In this regard I also had something of an issue with Worf’s subplot-I always have, and this revisit did little to change my mind. It was an addition Michael Piller suggested and one Rick Berman enthusiastically supported and I do get where Piller was coming from. He tells us
“Rick Berman knew instantly it was the right thing to do. Once he was behind me, it was a race to the finish line. And it was absolutely the right thing to do. You knew the audience was waiting for Worf to come around, because they always do that in television. But the character wouldn’t do that and I think we made a really good decision. At first though, it was quite a shock and a controversial decision. But you end up talking about survival and survival among enemies. I think it was just a natural character development.”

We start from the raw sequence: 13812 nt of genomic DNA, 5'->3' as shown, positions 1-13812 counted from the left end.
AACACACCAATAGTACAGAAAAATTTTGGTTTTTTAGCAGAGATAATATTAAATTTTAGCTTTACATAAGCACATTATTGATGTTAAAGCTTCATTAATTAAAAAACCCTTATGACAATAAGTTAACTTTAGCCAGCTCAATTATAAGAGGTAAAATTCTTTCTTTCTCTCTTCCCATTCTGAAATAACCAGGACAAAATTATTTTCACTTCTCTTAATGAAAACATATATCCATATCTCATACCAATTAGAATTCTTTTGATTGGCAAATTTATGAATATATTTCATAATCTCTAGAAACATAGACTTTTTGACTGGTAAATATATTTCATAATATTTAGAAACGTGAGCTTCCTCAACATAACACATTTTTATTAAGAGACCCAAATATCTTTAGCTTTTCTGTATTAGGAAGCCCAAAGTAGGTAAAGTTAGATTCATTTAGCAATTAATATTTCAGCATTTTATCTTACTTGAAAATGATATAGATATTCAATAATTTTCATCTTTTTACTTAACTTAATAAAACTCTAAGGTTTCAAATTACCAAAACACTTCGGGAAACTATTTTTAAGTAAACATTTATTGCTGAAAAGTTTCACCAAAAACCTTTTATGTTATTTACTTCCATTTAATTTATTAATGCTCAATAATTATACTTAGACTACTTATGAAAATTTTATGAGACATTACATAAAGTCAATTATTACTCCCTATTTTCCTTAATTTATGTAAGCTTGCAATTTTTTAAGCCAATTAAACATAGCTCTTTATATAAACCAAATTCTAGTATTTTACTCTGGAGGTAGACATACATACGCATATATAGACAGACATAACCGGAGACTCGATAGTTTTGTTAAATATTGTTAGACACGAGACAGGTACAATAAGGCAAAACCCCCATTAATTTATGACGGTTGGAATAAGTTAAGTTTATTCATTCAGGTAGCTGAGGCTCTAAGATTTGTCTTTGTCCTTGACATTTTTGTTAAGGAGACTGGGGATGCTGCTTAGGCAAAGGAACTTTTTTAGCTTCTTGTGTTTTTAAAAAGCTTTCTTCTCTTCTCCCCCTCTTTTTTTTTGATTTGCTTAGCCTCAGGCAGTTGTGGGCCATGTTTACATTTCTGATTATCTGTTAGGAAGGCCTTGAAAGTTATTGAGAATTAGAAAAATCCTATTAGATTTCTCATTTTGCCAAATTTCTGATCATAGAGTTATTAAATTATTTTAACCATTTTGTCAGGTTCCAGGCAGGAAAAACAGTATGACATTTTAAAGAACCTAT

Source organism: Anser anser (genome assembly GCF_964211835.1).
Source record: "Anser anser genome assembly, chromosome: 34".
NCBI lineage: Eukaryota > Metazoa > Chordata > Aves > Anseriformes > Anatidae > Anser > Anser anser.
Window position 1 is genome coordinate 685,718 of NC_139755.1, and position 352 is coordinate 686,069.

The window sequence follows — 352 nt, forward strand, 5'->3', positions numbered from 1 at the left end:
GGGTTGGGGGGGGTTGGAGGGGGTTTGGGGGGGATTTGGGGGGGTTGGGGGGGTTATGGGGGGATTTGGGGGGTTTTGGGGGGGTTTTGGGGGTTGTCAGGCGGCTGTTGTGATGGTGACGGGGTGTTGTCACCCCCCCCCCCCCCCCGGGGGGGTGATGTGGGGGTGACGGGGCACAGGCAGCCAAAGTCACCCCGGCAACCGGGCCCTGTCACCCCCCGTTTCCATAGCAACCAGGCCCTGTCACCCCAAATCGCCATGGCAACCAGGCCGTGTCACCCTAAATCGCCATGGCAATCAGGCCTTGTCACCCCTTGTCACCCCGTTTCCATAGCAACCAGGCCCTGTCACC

Which…yes, but is it a *good* character development? I’m not entirely convinced that it was. The decision made pretty much everyone on staff except Berman and Piller incredibly uncomfortable, including Michael Dorn, who felt that Worf would have considered giving blood to be the honourable thing to do (although he did eventually come around to at least grant Piller’s perspective in later years). And Dorn does have a good point: There’s more to honour than Glorious Battle, a truth even Worf himself espoused in “Heart of Glory” by reconceptualizing battle as a jihad, an internal struggle to better oneself. The fact that Klingon culture seems to be ignoring this with more and more frequently is becoming so much of a theme that we’re even going to get an entire episode about it someday. Either way, the development here makes “The Enemy” extremely hard for me to watch even to this day, as strong a piece of work as it is. Of course, I’m sure Michael Piller would tell me that was the whole point.